To guarantee a valid approach from a statistical and scientific point of view, we collaborate with market research agencies specialising in health. The agencies support us in recruiting patients and submitting the questionnaire. The recruitment is often through physicians, to ensure that the patients have the correct clinical profile, while the interviews are done via phone. 

Once the agency has collected all the data and processed the results, EFA, under the guidance of medical and patient advisors, develops the final report. This gives a clear picture of the patients’ perspective and provides key facts for raising awareness and for advocating for better health. Often our reports include recommendations for healthcare professionals and policy makers.

Itching for Life: EFA Atopic Eczema Report

One of the most recent studies conducted with this methodology is “ITCHING FOR LIFE: Quality of Life and costs for people with severe atopic eczema in Europe”. This survey involved 1,200 patients with Atopic Eczema in nine European countries. 

The novelty of the study is that patients have been asked about their emotions. While this aspect is frequently discussed by patients in social media, however, it is never taken into consideration by existing validated tools. More information, the results of our survey and the new Atopic Eczema Score of Emotional Consequences (AESEC©) can be found here.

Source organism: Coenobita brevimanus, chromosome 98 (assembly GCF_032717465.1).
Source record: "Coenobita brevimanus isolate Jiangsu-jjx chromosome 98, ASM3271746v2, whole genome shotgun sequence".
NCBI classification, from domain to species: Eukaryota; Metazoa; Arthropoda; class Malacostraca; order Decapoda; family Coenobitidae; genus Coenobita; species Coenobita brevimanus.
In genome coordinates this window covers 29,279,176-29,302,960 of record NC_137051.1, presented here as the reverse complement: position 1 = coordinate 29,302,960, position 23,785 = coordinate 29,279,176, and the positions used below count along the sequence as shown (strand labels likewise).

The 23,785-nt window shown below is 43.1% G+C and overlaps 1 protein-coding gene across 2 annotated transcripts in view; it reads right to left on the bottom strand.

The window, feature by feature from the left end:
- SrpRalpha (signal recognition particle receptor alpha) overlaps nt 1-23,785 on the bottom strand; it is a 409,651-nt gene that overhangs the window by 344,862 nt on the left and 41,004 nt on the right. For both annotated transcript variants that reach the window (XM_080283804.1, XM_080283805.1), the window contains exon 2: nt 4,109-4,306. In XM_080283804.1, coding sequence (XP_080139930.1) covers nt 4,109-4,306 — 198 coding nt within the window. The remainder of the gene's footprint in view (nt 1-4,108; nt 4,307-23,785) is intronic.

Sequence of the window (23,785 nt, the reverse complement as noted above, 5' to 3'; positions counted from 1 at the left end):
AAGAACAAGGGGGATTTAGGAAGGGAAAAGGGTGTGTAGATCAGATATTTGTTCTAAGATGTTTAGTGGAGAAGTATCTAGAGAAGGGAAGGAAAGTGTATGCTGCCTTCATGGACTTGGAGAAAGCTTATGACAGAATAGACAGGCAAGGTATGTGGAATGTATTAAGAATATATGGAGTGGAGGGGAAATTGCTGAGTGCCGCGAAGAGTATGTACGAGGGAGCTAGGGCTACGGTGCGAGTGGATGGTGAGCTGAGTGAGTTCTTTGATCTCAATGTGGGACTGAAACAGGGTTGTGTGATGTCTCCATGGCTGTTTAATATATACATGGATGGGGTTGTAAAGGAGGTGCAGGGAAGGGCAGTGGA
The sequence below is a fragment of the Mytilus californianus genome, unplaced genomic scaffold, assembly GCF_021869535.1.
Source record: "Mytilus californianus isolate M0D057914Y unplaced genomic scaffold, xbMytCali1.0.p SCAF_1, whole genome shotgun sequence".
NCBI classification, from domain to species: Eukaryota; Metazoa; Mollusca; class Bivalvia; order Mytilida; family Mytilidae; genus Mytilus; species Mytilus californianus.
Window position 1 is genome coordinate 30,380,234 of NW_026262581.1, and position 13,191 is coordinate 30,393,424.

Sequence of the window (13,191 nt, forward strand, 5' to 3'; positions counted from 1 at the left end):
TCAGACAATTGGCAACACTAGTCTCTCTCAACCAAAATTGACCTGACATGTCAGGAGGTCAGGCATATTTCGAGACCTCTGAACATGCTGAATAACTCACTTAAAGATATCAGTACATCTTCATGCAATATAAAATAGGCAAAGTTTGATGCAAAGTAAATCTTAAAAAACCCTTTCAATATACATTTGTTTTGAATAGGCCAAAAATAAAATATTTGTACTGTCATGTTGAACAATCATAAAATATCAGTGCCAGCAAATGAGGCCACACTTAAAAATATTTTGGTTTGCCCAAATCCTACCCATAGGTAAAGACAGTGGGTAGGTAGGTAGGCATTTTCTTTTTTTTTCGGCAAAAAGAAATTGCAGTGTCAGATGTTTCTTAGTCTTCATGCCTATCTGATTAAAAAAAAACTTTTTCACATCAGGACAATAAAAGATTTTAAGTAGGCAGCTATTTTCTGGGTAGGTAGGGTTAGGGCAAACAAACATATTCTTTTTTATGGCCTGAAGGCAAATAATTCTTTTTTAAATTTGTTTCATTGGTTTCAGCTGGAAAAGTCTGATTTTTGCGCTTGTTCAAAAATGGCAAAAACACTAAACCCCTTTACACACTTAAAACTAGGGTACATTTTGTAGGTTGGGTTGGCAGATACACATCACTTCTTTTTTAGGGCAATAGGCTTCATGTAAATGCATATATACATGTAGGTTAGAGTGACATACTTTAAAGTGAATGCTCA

EFA ACCESS Survey 

In 2018, EFA developed a further questionnaire looking at what level of access patients experience when it comes to diagnosis, care, prevention, patient empowerment and research for asthma and COPD. People with asthma and COPD from seven European countries gave us an insight of what it means being a patient with a chronic disease seeking care. The results of the survey can be found here. 

#ShowLeadership: ACCESS Survey results as basis for European campaign

The ACCESS Survey provided sufficient patient evidence to build a campaign around the European Parliament elections in 2019. It shows patients and policymakers why it is important and how they can #ShowLeadership to the benefit of people living with chronic diseases.

Have you or a relative been (recently) diagnosed with a respiratory disease or an allergy? Despite the informational session you may have had with the healthcare professional, you might be looking for more answers. 

In this section you will find information especially designed for patients and carers, covering health literacy, patient rights and e-health. All the material has been integrated by European patient experts’ advocates from the EFA Patient Education Working Group.

The material comprises a varying range of topics from general information about the diseases to practical guides on more concrete topics. 

On asthma and COPD you will find courses on (self-) management, covering among other topics how to correctly use an inhaler, how to safely exercise with a respiratory disease and guides for caregivers.

On allergy, there are guides available for school teachers about allergic children’s needs. Additionally, there are manuals on materials-chemicals suitable for allergic patients. You will also find leaflets and brochures on allergy medication use and an emergency food allergy & anaphylaxis action plan.  

The materials are available in EFA members’ original language and are classified in this section to promote their use and dissemination among patients, practitioners and companies.

For more information please contact This email address is being protected from spambots. You need JavaScript enabled to view it.